In 2014, Phil Klay released Redeployment, a collection of swift-talking stories emerging from — though not based on — his service in the Iraq War, to rapturous acclaim. He won the National Book Award, received uniformly glowing reviews, and earned frequent claims that Redeployment would be to Iraq what Tim O'Brien's The Things They Carried has become to Vietnam. No small amount of pressure to put on an emerging writer, excellent though that writer may be.
It is perhaps no wonder, then, that Missionaries, Klay's thorough, forceful, and ambitious first novel, took him six more years to complete. It is slightly more surprising, and entirely admirable, that Missionaries represents a major stylistic shift from Redeployment, in that it is, quite explicitly, a novel of ideas. Through fiction, Klay sets out to introduce readers to the system of counterterrorist warfare the United States military has developed and exported worldwide, from Colombia, where much of the novel takes place, to the Middle East and beyond. Missionaries is a portrait of a gigantic, porous, mutable, and seemingly mission-less war — and, as such, is gigantic and mutable itself, though Klay never loses sight of his goal. As a result, the novel's greatest strength is also its greatest weakness: It tries to be as all-encompassing as its subject.
Missionaries gets off to a slow start. It has four major characters — Abel, a Colombian ex-paramilitary fighter attempting to reintegrate into society, Lisette, a jaded American wire reporter, Mason, a sweet if straitlaced Special Forces medic, and Juan Pablo, a conservative Colombian lieutenant colonel mired in concern about both his idealistic daughter and Colombia's impending 2016 peace deal with the FARC guerrilla group — and Klay introduces us to them one by one, rotating between points of view.
Though it's clear from the start that Klay will unite the characters in Colombia sooner or later, waiting for Lisette and Mason to get there takes a certain amount of patience. So, unfortunately, does reading Abel. He seems set up to be the novel's heart, and certainly his arc is the most moving, but where Klay writes Lisette, Mason, and Juan Pablo with total, snappy specificity and irreverence, in writing Abel, he shies entirely from humor, and often from detail. Without levity or specificity, Abel feels somewhat less than alive.
Luckily, this issue never leaks from Abel's sections. Lisette, whose arc contains the majority of the book's plot, is inquisitive and pleasantly bitter. Mason, who is the civilian reader's guide to the many forms of 21st-century American war, is a diction-mixing Everyman, equally able to describe his dad's coal-mining work as a "prayer, made not with words but with blood and sweat" as he is to recall the "pimped-out palaces" he raided across Iraq. His sections are filled with sneaky humor and self-deprecation, compelling even when they drift far from the plot. The best sections, though, feature Juan Pablo, whose old-school conservatism is at clear odds with the book's politics, yet gives Missionaries its intellectual core.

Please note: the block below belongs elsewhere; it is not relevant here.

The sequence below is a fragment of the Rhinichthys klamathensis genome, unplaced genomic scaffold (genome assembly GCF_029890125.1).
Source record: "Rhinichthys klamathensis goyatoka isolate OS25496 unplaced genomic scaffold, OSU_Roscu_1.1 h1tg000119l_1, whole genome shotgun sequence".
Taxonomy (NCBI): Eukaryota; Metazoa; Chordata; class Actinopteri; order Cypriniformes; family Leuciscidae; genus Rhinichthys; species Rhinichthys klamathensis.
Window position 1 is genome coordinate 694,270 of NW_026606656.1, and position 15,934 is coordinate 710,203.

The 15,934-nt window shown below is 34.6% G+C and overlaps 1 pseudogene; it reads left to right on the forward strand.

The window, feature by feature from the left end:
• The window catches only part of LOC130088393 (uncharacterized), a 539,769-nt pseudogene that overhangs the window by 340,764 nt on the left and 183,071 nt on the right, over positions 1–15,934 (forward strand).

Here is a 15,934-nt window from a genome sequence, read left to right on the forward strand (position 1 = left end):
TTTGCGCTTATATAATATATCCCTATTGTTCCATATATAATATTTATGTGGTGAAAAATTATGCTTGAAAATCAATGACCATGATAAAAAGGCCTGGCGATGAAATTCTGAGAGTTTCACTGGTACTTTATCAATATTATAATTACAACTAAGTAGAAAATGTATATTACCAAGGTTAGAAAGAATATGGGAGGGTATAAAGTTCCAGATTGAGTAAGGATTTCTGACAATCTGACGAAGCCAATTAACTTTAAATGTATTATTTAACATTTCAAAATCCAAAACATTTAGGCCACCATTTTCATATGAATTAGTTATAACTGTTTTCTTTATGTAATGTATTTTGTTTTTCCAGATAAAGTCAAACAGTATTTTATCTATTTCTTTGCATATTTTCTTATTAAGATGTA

Juan Pablo is a second-generation soldier, a weary tactical expert and a right-wing ideologue terrified his college-age daughter will stray left, which she inevitably does. His first attempt to keep her in line is to give her Che Guevara's diaries, which he finds laughable; the chapter in which he mocks Che's military strategy is both a decent history lesson and a highly entertaining set piece. His later efforts to protect her get him into deep trouble, most of which functions to move the plot forward.
Juan Pablo's true role, though, is to explain the cross-agency, surveillance-based, merciless system of warfare that the U.S. developed while helping Colombia fight Pablo Escobar. Now, Escobar is gone and Colombia is approaching peace, which Juan Pablo fears will mean no more American aid and, therefore, "no more ability [for the Colombian military] to project power around the country." American war, here, is an internationally marketable tool; it is detached, both in Juan Pablo's abstract language and, in his worldview, from both ethics and human rights.
Missionaries is a deeply ethical novel, and one that often pauses to question the purpose of war and possibility of redemption for combatants of all kinds. It is also a very well-built narrative, if not quite a "perfectly engineered machine," to borrow Mason's description of a well-executed military raid. The plot may not kick off till the book's halfway point, but once it moves, it moves. Klay is able to write kidnapping and murder without sensationalism; he never loses track of his moral questions, even while toggling between interiority and thriller-paced action. He maintains clarity through a sequence of events so intricate and scenes so populous that the vast majority of writers — great ones included: John Le Carré is often guilty of this — would forfeit the reader's understanding. Most importantly, Klay tends well to his many characters, giving each not only a voice, but a resolution. Missionaries may wobble and drag at the beginning, but by the end, its humanity, like its purpose, is clear.
Lily Meyer is a writer and translator living in Cincinnati, Ohio.